James Madison Papers

To James Madison from Charles Pinckney, [7] November 1802

From Charles Pinckney


November 6 [7]: 1802 In Barcelona

Dear Sir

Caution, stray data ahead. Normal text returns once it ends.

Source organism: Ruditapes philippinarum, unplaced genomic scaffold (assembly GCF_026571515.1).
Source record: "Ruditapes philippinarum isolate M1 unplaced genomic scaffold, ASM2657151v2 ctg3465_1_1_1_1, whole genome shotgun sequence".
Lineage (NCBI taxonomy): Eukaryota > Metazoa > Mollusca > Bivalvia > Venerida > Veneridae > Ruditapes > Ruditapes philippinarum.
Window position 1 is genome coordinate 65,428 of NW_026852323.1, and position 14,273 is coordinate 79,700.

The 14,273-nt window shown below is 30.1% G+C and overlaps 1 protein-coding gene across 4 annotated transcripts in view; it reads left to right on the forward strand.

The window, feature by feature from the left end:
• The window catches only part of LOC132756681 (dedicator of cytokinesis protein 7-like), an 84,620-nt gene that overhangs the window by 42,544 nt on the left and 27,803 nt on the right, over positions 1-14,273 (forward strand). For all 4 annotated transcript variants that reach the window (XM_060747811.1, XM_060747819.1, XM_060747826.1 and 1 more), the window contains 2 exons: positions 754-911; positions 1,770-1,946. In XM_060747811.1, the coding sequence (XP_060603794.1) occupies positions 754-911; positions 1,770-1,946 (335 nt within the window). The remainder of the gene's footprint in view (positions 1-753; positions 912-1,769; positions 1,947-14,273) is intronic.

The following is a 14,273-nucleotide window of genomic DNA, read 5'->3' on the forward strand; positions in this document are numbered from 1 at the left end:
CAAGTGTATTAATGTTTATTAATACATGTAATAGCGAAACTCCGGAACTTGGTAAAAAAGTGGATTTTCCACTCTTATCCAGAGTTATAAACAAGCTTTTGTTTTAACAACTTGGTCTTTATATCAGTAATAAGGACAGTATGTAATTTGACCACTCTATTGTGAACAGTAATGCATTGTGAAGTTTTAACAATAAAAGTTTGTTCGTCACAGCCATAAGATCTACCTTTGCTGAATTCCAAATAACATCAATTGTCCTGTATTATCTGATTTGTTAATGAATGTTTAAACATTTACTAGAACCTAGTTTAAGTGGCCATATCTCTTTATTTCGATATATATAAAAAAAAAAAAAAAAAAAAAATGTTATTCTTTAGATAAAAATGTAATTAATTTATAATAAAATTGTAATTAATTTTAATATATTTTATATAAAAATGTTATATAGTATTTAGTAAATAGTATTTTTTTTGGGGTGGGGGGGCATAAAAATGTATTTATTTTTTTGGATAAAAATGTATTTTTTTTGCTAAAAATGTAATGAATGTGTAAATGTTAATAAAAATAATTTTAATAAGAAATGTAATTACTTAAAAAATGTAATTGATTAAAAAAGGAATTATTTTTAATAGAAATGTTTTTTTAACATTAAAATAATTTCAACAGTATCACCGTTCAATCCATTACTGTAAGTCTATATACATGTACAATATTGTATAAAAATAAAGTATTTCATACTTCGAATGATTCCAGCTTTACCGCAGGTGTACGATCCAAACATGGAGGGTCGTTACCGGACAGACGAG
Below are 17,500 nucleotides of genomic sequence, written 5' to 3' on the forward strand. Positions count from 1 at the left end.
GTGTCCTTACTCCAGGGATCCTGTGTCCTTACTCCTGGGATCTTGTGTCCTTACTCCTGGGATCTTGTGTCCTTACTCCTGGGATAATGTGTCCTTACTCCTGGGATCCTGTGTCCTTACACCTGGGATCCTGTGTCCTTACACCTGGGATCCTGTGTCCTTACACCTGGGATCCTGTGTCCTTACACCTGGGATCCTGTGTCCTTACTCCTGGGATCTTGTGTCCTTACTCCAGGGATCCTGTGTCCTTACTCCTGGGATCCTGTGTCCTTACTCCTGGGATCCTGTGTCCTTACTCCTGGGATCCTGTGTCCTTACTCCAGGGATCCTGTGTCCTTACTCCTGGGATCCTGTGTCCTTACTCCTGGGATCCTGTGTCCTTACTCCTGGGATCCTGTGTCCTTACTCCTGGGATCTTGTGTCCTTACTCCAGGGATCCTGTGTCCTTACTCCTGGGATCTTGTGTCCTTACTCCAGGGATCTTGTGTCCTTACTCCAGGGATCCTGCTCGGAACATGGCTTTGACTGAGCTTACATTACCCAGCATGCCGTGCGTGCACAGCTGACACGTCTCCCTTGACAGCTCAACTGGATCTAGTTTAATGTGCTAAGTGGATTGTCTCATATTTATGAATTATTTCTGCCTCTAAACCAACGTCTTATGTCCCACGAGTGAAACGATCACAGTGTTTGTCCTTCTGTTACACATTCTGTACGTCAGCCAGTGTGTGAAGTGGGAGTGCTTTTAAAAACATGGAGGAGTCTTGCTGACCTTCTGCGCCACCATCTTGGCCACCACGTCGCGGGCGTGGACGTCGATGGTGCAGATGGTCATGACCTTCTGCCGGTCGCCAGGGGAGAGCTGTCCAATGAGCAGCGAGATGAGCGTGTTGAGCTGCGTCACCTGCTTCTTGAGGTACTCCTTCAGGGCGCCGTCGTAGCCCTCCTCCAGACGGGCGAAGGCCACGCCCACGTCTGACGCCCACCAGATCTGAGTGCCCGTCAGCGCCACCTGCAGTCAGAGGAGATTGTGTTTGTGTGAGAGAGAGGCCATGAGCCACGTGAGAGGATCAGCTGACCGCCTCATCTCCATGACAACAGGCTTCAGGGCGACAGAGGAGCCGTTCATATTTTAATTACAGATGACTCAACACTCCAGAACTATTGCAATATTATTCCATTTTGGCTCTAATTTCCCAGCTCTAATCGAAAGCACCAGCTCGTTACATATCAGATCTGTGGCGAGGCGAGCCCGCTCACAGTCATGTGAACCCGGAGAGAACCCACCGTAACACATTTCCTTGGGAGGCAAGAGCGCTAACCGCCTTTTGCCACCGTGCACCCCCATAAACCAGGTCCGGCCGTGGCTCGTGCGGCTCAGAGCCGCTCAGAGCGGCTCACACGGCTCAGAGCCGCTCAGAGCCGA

I wrote you yesterday that as the King goes from Barcelona to morrow on a Tour to Valencia, where he stays some time, and is afterwards to go to Carthagena where the King & Queen of Etruria are to embark for Leghorn, and it is uncertain when the Court are to return or can return to Madrid or Aranjuez or their fixed residences, or where Business can be done with them—that as Barcelona is halfway to Rome and the Prince of Peace told me he thought I could be back before the Court returned that I had chosen this as the proper time to avail myself of the Presidents goodness in permitting me to visit Italy for a short time, and meant to set out tomorrow going Post, as quick as I could that I might arrive in a short time by Land & return by water to the nearest Port in Spain in January or February—that as I could not possibly get the Presidents & Senates decision on the Convention, I had formed, before February or March, that I meant to make a point of exerting myself so as to be absent but a few Weeks, and those I believe of entire leisure and I mentioned to Mr Cevallos my intention, and that Mr Graham will remain at Madrid charged to attend to any Business which may occur in my absence. Mr Graham being of opinion that during my absence he ought to have the allowance of Charge des affaires, I told him he had better write me a Letter on the Subject, & I would inclose it to you, and be governed by your decision—that I know many Ministers of ours had been occasionally indulged in times of leisure, with leave to visit the neighbouring Country for a short time and that whatever was usual, I would agree to—that if during their short absence their Secretaries of Legation or private Secretaries or the Gentlemen they left were allowed it, I would do so likewise, if authorised by you—that the little difference of money was nothing, but that as these short occasional indulgences had been allowed to our former Ministers in different parts of Europe and would be often asked in future in times of leisure, and it being useful to our Country that our Public Men, who are generally best able to judge, and to avail themselves of the advantages travel affords should see what it is proper to imitate and avoid in those countries they visit, that it was necessary to know what had been formerly done as I was anxious not to establish new or unusual precedents—that my own Situation was particular and different from the other Ministers who had obtained these short indulgences—that the controul of the Consuls in Italy & Portugal on Pecuniary concerns had been given to me, and as there was no Minister in that Country (Italy) nor any one having superintendence of the Consuls in anything, but myself and as it was to me the Government would look for information on the Subject of the Commercial restrictions of these nations, that so far as related to these, I might consider Italy, as within my Department, and that being at Barcelona and in its neighbourhood, had I, for the reasons above stated, gone to that Country for a few Weeks without leave, that I am convinced the President and yourself would have considered me in the line of my Duty—that motives of great Respect & attention to the President, had induced me however not to go without stating to him my Wish, as I should anxiously hope upon all occasions to manifest to him and yourself the greatest possible delicacy & deference in all my official movements and particularly the greatest circumspection in Money Matters. Mr Graham & myself are upon the most intimate terms of Friendship & Confidence, & it is at my request he has written me the inclosed,1 that we may know what has been done before by Ministers having occasional leave of absence for a short time and whether under my powers over the Italian Consuls & for the purpose of commercial enquiry I ought not to be considered while visiting its Ports & Coasts in the line of my Duty. In the interim I have given Mr Graham an order upon my Banker for 800 Dollars to be arranged as you shall determine.2